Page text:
Currently reading: PCP (Personal Contract Purchase) explained: how to get it right
British buyers are increasingly turning to PCP deals when buying a new car; we run through seven ways to make sure you maximise an agreement
Andrew Frankel Autocar
2 mins read
30 October 2016

PCP or Personal Contract Purchase deals are becoming an increasingly popular way for British motorists to run brand new cars.

With attractive down payment and monthly rates, PCP deals can often work out as the most cost effect way to land yourself with the latest model.

We run through seven key pointers you should follow to make sure you get the most from a PCP agreement.

1. Always work out the entire cost of the plan, including not just what you’ll be paying each month but also the deposit. Remember also that PCPs frequently last for as little as two years or as long as four.

2. The size of the initial deposit and amount paid each month are inextricably linked; the less you pay for one, the more you’ll pay for the other. Make sure that the plan you choose is the right one for you.

3. Companies offering PCPs must also allow you to buy the car outright at the end of the contract period and for a sum agreed at the time of the contract guaranteeing its future value. However, this has the effect of turning the PCP into a hire purchase (HP) agreement and, in such cases, it may be cheaper and better to take out an HP plan instead.

4. Beware excess mileage charges. Have a good idea about how many miles you’re likely to drive each year, and if the plan doesn’t cover that with space to spare, take care. PCP companies make a huge amount of money from people who don’t have a realistic approach to mileage and then get clobbered for every additional one they cover.

5. Check what is and isn’t covered. Most include road tax and some include servicing. Few include wear and tear. How much will it cost you if you return the car with scratched paint or damaged alloy wheels.

6. Remember that if you plan to keep the car, or even want to retain that option, it may still make more sense to buy it outright if you can afford to, especially with lending rates at their current historic lows.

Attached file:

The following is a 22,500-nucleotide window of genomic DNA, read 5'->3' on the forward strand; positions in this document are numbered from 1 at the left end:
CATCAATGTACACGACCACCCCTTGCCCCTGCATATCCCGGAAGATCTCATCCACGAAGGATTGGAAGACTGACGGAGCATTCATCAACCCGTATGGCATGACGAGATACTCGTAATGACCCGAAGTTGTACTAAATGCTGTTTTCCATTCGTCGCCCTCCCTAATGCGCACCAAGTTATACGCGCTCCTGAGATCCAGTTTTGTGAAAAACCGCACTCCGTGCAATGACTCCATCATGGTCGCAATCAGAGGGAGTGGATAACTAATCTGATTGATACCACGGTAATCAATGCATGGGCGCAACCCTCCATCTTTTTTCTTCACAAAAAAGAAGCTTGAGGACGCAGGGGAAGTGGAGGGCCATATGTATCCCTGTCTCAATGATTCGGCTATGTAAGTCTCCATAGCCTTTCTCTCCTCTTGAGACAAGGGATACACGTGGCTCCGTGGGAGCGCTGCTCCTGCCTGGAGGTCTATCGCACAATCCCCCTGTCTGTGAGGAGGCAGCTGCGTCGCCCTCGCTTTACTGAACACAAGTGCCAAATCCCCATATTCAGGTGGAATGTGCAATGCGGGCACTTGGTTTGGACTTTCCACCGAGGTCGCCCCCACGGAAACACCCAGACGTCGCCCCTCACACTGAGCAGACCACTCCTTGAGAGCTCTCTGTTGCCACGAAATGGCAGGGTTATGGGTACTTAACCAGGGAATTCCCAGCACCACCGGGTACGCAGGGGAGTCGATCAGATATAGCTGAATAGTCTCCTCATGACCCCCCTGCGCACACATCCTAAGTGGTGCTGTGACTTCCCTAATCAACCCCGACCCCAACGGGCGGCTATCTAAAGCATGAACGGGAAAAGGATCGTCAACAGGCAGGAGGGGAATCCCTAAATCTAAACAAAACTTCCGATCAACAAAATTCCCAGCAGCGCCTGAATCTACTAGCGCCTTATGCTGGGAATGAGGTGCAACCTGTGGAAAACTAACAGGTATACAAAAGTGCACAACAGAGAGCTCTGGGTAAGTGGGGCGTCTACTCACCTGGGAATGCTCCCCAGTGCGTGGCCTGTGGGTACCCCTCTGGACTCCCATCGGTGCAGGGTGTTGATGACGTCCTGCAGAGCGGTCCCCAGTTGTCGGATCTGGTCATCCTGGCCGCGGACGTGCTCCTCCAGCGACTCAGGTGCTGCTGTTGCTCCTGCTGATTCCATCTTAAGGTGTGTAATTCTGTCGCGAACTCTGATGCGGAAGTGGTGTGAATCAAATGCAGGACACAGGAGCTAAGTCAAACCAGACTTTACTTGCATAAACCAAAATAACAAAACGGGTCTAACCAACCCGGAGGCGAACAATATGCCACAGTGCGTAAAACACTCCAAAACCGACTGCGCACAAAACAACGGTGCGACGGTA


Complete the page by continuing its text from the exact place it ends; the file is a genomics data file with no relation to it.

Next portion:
7. As in all important deals, don’t be seduced by the idea of a shiny new car wearing the latest plate until you have done all the maths, checked the small print and made sure the deal makes sense for you. 

Read more: The best new cars for £100 per week or less 


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30 October 2016
Item 5 sounds more like PCH rather than PCP, most PCP deals i've come across don't cover road tax beyond the initial 1 yr on the road. With a PCH the finance company normally remains the registered keeper and retains the V5, so they get the tax notices , whereas with PCP you get the V5 and are the registered keeper and become responsible for keeping it taxed and legal.
You then also get maintained PCH contracts that cover the servicing and possibly tyres. And manufacturers offer or include service plans with PCP much as if you were buying outright, haven't seen one that included tyres though.

30 October 2016
PCP for cheap small cars on £99 down £99 a month can make sense for people who want a low risk method of buying a car where the buyer isn't very savvy at buying a good second hand car. Similarly at the premium end it can make sense due to suppliers subsidising the finance and strong residuals but buyers have to factor in the fact that their next deposit won't come from equity in the car.

30 October 2016
PCPs attract a lot of additional punters that don't have enough cash to buy outright or even pay a substantial deposit. These people wouldn't come into dealers otherwise.